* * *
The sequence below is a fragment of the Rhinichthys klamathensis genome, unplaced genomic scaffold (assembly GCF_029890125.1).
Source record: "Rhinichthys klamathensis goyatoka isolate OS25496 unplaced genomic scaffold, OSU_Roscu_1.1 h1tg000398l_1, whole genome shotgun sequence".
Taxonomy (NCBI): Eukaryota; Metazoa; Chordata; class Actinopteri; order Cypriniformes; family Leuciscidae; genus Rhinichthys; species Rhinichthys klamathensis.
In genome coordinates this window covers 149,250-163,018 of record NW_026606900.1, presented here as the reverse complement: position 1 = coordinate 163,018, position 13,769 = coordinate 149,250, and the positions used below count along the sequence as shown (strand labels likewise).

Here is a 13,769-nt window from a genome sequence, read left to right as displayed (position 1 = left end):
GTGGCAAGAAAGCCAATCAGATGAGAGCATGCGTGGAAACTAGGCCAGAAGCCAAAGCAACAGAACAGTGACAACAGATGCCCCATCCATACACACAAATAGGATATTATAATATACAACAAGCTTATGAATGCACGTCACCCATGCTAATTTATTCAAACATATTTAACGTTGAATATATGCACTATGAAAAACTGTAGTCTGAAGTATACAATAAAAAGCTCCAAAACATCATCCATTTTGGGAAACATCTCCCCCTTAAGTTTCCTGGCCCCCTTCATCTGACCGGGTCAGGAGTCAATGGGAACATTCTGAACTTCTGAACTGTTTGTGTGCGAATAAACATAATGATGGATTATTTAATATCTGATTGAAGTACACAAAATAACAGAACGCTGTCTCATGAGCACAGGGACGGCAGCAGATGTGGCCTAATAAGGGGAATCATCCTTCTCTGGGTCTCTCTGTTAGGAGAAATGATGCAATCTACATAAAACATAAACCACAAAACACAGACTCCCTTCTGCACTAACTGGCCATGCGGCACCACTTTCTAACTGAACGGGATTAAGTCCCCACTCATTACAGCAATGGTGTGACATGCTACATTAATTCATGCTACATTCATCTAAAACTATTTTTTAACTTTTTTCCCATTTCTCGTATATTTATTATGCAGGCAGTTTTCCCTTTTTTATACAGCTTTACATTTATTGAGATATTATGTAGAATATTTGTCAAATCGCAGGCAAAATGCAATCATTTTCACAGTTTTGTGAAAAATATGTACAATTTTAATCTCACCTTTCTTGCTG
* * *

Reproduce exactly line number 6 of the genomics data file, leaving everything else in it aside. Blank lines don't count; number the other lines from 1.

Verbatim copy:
GTGGCAAGAAAGCCAATCAGATGAGAGCATGCGTGGAAACTAGGCCAGAAGCCAAAGCAACAGAACAGTGACAACAGATGCCCCATCCATACACACAAATAGGATATTATAATATACAACAAGCTTATGAATGCACGTCACCCATGCTAATTTATTCAAACATATTTAACGTTGAATATATGCACTATGAAAAACTGTAGTCTGAAGTATACAATAAAAAGCTCCAAAACATCATCCATTTTGGGAAACATCTCCCCCTTAAGTTTCCTGGCCCCCTTCATCTGACCGGGTCAGGAGTCAATGGGAACATTCTGAACTTCTGAACTGTTTGTGTGCGAATAAACATAATGATGGATTATTTAATATCTGATTGAAGTACACAAAATAACAGAACGCTGTCTCATGAGCACAGGGACGGCAGCAGATGTGGCCTAATAAGGGGAATCATCCTTCTCTGGGTCTCTCTGTTAGGAGAAATGATGCAATCTACATAAAACATAAACCACAAAACACAGACTCCCTTCTGCACTAACTGGCCATGCGGCACCACTTTCTAACTGAACGGGATTAAGTCCCCACTCATTACAGCAATGGTGTGACATGCTACATTAATTCATGCTACATTCATCTAAAACTATTTTTTAACTTTTTTCCCATTTCTCGTATATTTATTATGCAGGCAGTTTTCCCTTTTTTATACAGCTTTACATTTATTGAGATATTATGTAGAATATTTGTCAAATCGCAGGCAAAATGCAATCATTTTCACAGTTTTGTGAAAAATATGTACAATTTTAATCTCACCTTTCTTGCTG